For a restaurant that serves a $5 hot dog, Alesia is a stunning place to eat, with clean lines and the kind of effortless, casual beauty you despair of ever accomplishing in your own house. Same with the hot dog, a massive link of sausage nestled in a toasty baguette, drizzled with rich sauce and covered in a gentle blanket of Gruyere cheese, with an impeccable tomato bisque on the side. Add in excellent pho, a killer banh mi and other Vietnamese treats, along with a smattering of French-inspired sandwiches, and you have a meal that will cost you well under $10 and taste better than most high-end restaurants, in a setting to match. 7204 Central Ave., St. Petersburg, 727-345-9701, alesiarestaurant.com.
Paciugo’s gelato is so good it would make Ben and Jerry cry for their mommies. The texture is smooth and light, more like the whipped cream you would normally douse your ice cream with than the frozen treat underneath. Paciugo will cram multiple varieties of gelato into one cup, and they overfill the brim like they’re paid per artery clogged. Sliding from your tongue to the back of your mouth, the flavors explode in a cold shower of sweet bliss that will have you wondering how anyone could eat simple ice cream again. Third Avenue & Beach Drive, St. Petersburg, paciugo.com.
There are many runners-up for this category: Lightning fans, Plant High School parents after their kids fail a test, and Ronda Storms when the sun shines on gay people. But the best bad attitude of all is when you innocently inquire, “Is this local produce?” at Garden of Eaton, a farmer’s market on South MacDill. Go ahead and try it yourself. Tell ’em Catherine sent you.
Bagels and schmear are dear, but who wants to bother getting out of the car to buy them? Lame. If you’re 76 and hankering for the o-shaped baked good, simply drive through the front of the building for service like the woman at St. Pete Bagel Company did back in April. Her foot “slipped” from the brake to the gas, she said, but honestly — the bagels there are so good they can cause people to do crazy things. Plus, St. Pete Bagel was featured on Groupon that very day, so there were bargains to be had, too. Luckily, despite the fact it was a Monday morning, no one was injured and the shop is back in business. Lesson learned? If there isn’t a drive-thru, just make one! 7043 Fourth St. N, St. Petersburg, 727-522-3377, stpetebagelco.com.
A self-described “dive bar” isn’t the kind of place you’d expect to find standard-bearers for transgender tolerance and gay marriage. But The Emerald is not just any dive bar — it’s a smoky, noisy, wood-paneled joint, yes, but it’s in downtown St. Pete and its motley clientele is a microcosm of what makes the city cool: hipsters, rockers, old drunks, young drunks, friendly people of all stripes, with all pretensions left at the door. And no one’s cooler than Judah and Levi: Married two years ago in Boston, they’re genial and expert bartenders with a gender-fuck sex appeal that transcends categories. 550 Central Ave., St. Petersburg, 727-898-6054.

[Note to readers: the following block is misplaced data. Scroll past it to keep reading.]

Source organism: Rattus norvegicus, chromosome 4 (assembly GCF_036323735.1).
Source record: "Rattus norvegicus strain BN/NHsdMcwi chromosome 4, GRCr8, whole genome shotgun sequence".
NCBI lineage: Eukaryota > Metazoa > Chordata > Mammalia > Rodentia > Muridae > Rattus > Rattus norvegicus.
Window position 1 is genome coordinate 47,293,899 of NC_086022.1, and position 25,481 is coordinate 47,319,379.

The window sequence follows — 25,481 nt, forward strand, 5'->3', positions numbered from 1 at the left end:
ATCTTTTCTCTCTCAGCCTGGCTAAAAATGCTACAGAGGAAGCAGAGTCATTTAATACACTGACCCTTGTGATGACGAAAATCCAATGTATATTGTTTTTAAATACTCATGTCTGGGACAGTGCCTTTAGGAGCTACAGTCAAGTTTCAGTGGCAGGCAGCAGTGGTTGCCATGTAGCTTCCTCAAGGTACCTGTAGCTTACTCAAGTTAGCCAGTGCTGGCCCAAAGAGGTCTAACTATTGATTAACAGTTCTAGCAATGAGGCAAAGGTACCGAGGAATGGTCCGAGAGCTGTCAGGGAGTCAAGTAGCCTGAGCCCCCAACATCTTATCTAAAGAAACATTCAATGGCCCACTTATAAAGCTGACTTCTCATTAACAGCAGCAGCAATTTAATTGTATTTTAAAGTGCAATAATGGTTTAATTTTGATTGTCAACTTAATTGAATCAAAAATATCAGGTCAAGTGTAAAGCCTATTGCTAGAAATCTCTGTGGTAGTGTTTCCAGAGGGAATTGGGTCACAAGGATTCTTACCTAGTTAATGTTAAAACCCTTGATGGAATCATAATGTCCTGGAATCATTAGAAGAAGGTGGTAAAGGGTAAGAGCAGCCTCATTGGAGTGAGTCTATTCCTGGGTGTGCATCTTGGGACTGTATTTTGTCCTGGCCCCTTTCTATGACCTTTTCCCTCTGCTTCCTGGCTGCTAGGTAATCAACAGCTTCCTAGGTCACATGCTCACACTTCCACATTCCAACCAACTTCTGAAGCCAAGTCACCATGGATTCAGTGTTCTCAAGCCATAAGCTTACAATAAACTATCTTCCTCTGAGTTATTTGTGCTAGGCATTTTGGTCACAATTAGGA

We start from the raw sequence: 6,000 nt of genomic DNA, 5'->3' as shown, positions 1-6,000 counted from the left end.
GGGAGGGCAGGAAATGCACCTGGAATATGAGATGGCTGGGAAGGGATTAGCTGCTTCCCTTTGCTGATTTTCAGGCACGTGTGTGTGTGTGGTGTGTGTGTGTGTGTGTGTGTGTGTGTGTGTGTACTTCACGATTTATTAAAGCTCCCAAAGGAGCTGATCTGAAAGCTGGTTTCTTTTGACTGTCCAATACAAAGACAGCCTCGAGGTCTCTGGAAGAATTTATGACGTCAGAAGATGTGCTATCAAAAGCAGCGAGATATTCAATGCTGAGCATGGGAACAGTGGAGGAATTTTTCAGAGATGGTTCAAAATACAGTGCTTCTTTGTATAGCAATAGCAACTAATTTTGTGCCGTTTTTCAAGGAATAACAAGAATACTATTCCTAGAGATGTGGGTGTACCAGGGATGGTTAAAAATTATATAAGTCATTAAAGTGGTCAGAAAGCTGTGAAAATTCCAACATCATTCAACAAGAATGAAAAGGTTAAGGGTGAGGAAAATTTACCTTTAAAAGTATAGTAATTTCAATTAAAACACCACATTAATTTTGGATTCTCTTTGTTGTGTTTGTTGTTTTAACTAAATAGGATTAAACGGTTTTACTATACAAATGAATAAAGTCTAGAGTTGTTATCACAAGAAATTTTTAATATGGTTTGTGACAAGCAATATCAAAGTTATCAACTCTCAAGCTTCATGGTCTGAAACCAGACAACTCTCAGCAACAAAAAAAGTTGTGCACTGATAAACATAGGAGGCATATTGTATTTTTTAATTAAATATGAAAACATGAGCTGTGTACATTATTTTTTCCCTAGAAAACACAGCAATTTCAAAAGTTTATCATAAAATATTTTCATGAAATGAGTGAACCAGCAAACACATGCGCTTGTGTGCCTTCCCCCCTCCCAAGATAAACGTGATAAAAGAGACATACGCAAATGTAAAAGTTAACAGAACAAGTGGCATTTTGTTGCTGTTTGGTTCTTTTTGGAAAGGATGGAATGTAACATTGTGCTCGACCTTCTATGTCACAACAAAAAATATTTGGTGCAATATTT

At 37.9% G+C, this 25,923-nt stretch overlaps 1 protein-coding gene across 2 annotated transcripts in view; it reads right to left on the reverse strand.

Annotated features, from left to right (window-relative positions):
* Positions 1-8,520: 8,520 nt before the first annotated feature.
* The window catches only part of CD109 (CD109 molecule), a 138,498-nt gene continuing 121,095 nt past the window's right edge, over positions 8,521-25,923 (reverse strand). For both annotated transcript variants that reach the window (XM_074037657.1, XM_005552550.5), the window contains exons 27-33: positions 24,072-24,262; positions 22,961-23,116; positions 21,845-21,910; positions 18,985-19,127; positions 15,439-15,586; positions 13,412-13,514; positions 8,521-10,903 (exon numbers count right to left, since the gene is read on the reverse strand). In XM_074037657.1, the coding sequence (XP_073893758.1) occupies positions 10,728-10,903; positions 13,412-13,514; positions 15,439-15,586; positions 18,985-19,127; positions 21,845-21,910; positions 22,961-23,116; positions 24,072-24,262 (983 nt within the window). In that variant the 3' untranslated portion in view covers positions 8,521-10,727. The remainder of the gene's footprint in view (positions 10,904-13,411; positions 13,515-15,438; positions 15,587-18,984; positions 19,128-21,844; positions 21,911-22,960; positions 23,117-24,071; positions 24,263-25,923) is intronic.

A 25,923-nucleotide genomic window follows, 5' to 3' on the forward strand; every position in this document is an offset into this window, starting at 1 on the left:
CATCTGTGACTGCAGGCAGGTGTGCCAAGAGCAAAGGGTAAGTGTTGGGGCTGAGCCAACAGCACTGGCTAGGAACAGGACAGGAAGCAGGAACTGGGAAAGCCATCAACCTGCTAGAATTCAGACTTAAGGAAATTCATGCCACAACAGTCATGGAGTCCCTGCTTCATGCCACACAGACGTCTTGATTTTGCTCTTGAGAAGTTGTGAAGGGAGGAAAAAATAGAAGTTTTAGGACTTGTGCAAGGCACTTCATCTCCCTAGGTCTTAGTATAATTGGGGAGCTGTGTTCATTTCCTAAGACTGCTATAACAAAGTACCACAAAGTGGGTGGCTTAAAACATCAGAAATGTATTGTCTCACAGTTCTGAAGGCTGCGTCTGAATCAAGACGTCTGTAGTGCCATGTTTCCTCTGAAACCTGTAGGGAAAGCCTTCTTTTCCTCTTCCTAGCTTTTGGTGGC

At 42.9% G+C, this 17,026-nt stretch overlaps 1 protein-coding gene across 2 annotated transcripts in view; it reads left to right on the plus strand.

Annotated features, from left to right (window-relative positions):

For a “beach bar” in the heart of Clearwater, look no further than the intersection of Gulf to Bay Boulevard and Keene Road. Invite a friend and enjoy a two-for-one margarita at the outdoor tiki bar and deck. Then try the Island Shrimp and Rice Bowl or grouper, mahi, catfish or tuna, filleted hourly. 1800 Gulf to Bay Boulevard, Clearwater, 727-446-7027, rumbaislandgrill.com.
Ever wondered why Buddha is always depicted as overweight? Our guess is he’s been bellying up to Wat’s terrific Sunday Morning Market, which offers a great selection of authentic Thai dishes (Phat Thai, chicken curry, guiteow, etc.) to believers and the just-hungry alike. The market takes place at Wat’s beautiful three-acre complex in the Palm River area of Tampa. Come for the God, but stay for the egg rolls. 5306 Palm River Road, Tampa, 813-621-1669, wattampainenglish.com.
When St. Pete’s legendary Pepin Restaurant announced it was closing after more than 35 years of service, residents were sad, even if the ’Burg’s younger denizens never really hipped to the oldster hangout. Enter Hooters, who bought the building and immediately went about renovating the exterior. Gone was the old flat façade, replaced by a new, more rounded profile. We’d love to crack on the finished product, but the fact is that the new Hooters looks great — even if there’s something artificial and prefab about it. 4125 Fourth St. N., St.Petersburg, Hooters.com.
This huge warehouse caters to Latin and Asian restaurant owners, yet is open to the public. You can find fresh bok choy, pork belly, duck and every type of rice and dried legume you can imagine, all at rock bottom prices. Many of the items are sold in small quantities so you are not required to purchase a five-gallon bucket of soy sauce, although they have it if you need it. 2621 E. Hillsborough Ave., Tampa, 813-234-8428, siwffarmersmarket.com.
It’s still early days at this nascent chain concept created by the Melting Pot crew in concert with local star chef Chris Ponte — with a second location opening in Carrollwood in October — but early returns are extremely promising. Largely, that’s due to simple things, like perfectly cooked patties and thoughtful burger construction. We’ll see if more outlets means less influence by Ponte, but in the meantime this is a chain we don’t feel guilty supporting. 9664 W. Linebaugh Ave., Tampa, 813-475-5921, burger21.com.